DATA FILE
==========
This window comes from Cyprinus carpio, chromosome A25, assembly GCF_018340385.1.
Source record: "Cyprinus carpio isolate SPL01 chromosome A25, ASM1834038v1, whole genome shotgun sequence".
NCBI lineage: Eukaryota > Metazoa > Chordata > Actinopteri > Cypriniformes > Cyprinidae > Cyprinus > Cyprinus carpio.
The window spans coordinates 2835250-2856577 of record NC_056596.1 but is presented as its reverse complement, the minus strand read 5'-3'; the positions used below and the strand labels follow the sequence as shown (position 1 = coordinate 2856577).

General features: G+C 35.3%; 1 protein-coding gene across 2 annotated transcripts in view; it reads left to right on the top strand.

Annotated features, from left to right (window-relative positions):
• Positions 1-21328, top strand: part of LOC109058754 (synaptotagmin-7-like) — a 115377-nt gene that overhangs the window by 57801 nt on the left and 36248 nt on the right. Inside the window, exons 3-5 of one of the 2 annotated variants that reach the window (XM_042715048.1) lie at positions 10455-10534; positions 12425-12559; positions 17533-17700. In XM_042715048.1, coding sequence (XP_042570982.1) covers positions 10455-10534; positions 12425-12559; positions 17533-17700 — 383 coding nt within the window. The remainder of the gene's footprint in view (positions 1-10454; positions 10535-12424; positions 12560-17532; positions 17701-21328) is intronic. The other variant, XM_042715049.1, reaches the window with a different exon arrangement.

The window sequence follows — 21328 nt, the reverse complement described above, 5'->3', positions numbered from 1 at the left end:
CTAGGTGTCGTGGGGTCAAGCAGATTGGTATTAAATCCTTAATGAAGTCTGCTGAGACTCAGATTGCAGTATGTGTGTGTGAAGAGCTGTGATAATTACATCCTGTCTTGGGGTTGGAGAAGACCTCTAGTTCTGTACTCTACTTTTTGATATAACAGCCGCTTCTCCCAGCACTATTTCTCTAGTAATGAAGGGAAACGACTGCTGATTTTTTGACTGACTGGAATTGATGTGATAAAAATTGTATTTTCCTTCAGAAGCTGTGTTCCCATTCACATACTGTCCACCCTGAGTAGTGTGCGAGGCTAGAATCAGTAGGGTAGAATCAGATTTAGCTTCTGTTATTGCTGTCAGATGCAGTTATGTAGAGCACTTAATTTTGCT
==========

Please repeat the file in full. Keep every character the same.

This window comes from Cyprinus carpio, chromosome A25, assembly GCF_018340385.1.
Source record: "Cyprinus carpio isolate SPL01 chromosome A25, ASM1834038v1, whole genome shotgun sequence".
NCBI lineage: Eukaryota > Metazoa > Chordata > Actinopteri > Cypriniformes > Cyprinidae > Cyprinus > Cyprinus carpio.
The window spans coordinates 2835250-2856577 of record NC_056596.1 but is presented as its reverse complement, the minus strand read 5'-3'; the positions used below and the strand labels follow the sequence as shown (position 1 = coordinate 2856577).

General features: G+C 35.3%; 1 protein-coding gene across 2 annotated transcripts in view; it reads left to right on the top strand.

Annotated features, from left to right (window-relative positions):
• Positions 1-21328, top strand: part of LOC109058754 (synaptotagmin-7-like) — a 115377-nt gene that overhangs the window by 57801 nt on the left and 36248 nt on the right. Inside the window, exons 3-5 of one of the 2 annotated variants that reach the window (XM_042715048.1) lie at positions 10455-10534; positions 12425-12559; positions 17533-17700. In XM_042715048.1, coding sequence (XP_042570982.1) covers positions 10455-10534; positions 12425-12559; positions 17533-17700 — 383 coding nt within the window. The remainder of the gene's footprint in view (positions 1-10454; positions 10535-12424; positions 12560-17532; positions 17701-21328) is intronic. The other variant, XM_042715049.1, reaches the window with a different exon arrangement.

The window sequence follows — 21328 nt, the reverse complement described above, 5'->3', positions numbered from 1 at the left end:
CTAGGTGTCGTGGGGTCAAGCAGATTGGTATTAAATCCTTAATGAAGTCTGCTGAGACTCAGATTGCAGTATGTGTGTGTGAAGAGCTGTGATAATTACATCCTGTCTTGGGGTTGGAGAAGACCTCTAGTTCTGTACTCTACTTTTTGATATAACAGCCGCTTCTCCCAGCACTATTTCTCTAGTAATGAAGGGAAACGACTGCTGATTTTTTGACTGACTGGAATTGATGTGATAAAAATTGTATTTTCCTTCAGAAGCTGTGTTCCCATTCACATACTGTCCACCCTGAGTAGTGTGCGAGGCTAGAATCAGTAGGGTAGAATCAGATTTAGCTTCTGTTATTGCTGTCAGATGCAGTTATGTAGAGCACTTAATTTTGCT